“I’m pretty sure that the coaches are being put in a position where they are having to reel some guys back in and make sure that they understand that you got to work on this stuff,” Curry said after the Warriors practiced at Georgetown University last week. “It takes time.” 

Eskow and other coaches said if a player is adding range to an already-developed game, it is a positive. If a player is expecting range to be his defining skill, then it becomes a negative. It has become the coaches’ job to teach those players about evolved shot selection, productive training habits and how extending the defense is not just a sign to shoot deeper, but also a chance to drive into the paint and distribute to teammates.

Coaches have to explain that while Curry’s skill set is something to aspire to, his game is built on fundamentals. They have to explain that, while the Warriors have become the NBA’s gold standard and make all those social-media-bound plays, the root of their success is ball movement. They have to take lofty personal goals and temper them into a realistic plan that doesn’t compromise a player’s development or a team’s chemistry. 

“At Davidson, when I was there, I didn’t show up on campus doing that,” Curry said of his three-year college career. “I had to kind of work my way up and evolve and prove I could do it consistently and get that buy-in and whatnot, or else I would have been sitting on the bench.”

D.C.-area guards like Bynum, Paul VI sophomore Jeremy Roach and Theodore Roosevelt sophomore Marcus Dockery understand that balance. Bynum expands his range on his own time and counts ballhandling as Curry’s most teachable skill. Roach, who visited Kentucky this fall and is ranked 19th in ESPN’s Class of 2020 rankings, gets instruction in practice from Paul VI Coach Glenn Farello on pull-up, transition threes — the kind of shot that, in a past era, might have landed a player on the bench.

Dockery does late-night push-ups to extend his shooting range — he made more than 70 threes this season — and sees an additional benefit to pulling up from a few (or five) feet behind the line.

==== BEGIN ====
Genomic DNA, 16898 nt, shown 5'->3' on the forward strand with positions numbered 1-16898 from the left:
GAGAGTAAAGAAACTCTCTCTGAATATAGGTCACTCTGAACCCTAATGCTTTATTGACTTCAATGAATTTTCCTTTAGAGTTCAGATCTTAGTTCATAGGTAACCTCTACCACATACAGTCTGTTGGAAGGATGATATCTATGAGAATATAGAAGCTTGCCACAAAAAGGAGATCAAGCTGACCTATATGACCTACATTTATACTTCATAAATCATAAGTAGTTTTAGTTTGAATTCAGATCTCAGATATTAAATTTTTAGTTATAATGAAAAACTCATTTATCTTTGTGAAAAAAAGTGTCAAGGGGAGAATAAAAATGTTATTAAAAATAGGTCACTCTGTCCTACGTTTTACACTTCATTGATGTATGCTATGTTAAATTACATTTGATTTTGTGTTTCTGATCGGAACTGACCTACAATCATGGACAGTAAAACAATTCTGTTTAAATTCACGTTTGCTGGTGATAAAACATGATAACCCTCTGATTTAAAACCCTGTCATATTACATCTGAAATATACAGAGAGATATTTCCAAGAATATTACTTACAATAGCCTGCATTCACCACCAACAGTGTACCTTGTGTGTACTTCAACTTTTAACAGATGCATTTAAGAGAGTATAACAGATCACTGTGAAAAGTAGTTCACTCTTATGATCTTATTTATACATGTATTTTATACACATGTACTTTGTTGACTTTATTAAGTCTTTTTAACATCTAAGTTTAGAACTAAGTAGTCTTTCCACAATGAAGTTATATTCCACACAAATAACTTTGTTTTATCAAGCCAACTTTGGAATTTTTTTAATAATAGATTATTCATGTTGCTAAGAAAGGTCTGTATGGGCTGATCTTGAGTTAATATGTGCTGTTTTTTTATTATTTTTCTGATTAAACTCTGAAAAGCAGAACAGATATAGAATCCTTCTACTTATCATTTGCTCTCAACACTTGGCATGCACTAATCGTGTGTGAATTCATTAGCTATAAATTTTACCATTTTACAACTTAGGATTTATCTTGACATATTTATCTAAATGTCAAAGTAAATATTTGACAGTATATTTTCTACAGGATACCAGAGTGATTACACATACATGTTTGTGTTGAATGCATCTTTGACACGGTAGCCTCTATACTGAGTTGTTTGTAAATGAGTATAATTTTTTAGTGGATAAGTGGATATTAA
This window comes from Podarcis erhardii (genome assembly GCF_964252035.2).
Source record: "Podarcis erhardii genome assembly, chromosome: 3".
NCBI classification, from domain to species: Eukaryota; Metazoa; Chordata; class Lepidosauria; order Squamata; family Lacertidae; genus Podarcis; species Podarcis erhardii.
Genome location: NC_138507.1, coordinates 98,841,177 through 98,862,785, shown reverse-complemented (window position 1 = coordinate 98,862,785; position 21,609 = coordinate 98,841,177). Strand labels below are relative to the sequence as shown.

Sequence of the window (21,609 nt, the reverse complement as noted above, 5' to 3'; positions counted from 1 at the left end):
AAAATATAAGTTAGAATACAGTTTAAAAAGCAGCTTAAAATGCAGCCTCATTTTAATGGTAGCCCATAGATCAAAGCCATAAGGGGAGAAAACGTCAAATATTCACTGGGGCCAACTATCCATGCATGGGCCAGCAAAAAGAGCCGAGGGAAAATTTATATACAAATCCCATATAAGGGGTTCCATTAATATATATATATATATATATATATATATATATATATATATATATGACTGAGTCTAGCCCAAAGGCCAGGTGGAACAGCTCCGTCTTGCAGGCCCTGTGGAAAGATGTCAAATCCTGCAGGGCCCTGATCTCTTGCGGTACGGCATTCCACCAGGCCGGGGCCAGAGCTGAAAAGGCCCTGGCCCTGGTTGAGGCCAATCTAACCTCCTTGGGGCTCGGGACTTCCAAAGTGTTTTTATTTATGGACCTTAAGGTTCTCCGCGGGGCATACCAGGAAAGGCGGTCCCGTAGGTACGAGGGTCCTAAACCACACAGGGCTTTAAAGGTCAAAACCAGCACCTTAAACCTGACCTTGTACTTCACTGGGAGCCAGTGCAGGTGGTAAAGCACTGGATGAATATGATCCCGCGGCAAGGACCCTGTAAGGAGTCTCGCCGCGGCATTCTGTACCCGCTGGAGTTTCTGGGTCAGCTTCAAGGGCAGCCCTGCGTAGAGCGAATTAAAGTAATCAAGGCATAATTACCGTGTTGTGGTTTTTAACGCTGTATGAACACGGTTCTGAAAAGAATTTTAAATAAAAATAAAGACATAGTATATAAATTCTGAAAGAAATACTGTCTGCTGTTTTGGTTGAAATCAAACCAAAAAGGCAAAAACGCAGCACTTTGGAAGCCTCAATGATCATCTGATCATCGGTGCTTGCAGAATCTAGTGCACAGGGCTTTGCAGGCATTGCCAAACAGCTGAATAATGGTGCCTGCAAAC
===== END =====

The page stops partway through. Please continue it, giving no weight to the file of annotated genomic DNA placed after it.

“It feels really good to make those long ones,” Dockery said, laughing. “But it also makes you that much closer to being back on defense. I think coach likes that, too.”

“I think the coaches are having to expand the way that they coach. Really, if you’re not, you’re going to fall behind,” said Steve Turner, who coaches at Gonzaga College High in Washington. “When your kids want to play a certain way — maybe like the guys they are imitating on the playground, if it’s Steph or someone else — you have to get them to buy into what you want but also allow them to be the player they want to become.”

Ahead of another game at Georgetown Prep, four nights before Bynum and Morse traded all those warmup threes, more than 40 kids crowded under the same hoop. They were messing around before the teams took the court, fighting for three basketballs that clanged off the rim and into a bevy of outstretched arms.

One of the balls bounced to a 12-year-old standing away from the pack, and he dribbled out well behind the three-point line as his friends watched. He took two dribbles, one more step back, and now stood smack between half court and the top of the three-point arc.

Then he hoisted a jump shot and yelled, “Steph!” in a high-pitched voice. 

The ball swished in. A perfect imitation. 

“We are in the position that people turn on the TV and watch us play, and we are hopefully pushing the game to the next level and being the mold and the model of how kids want to play coming up,” said Curry, who once modeled his style after point guard Steve Nash and sharpshooter Reggie Miller. “So it is kind of a surreal feeling.”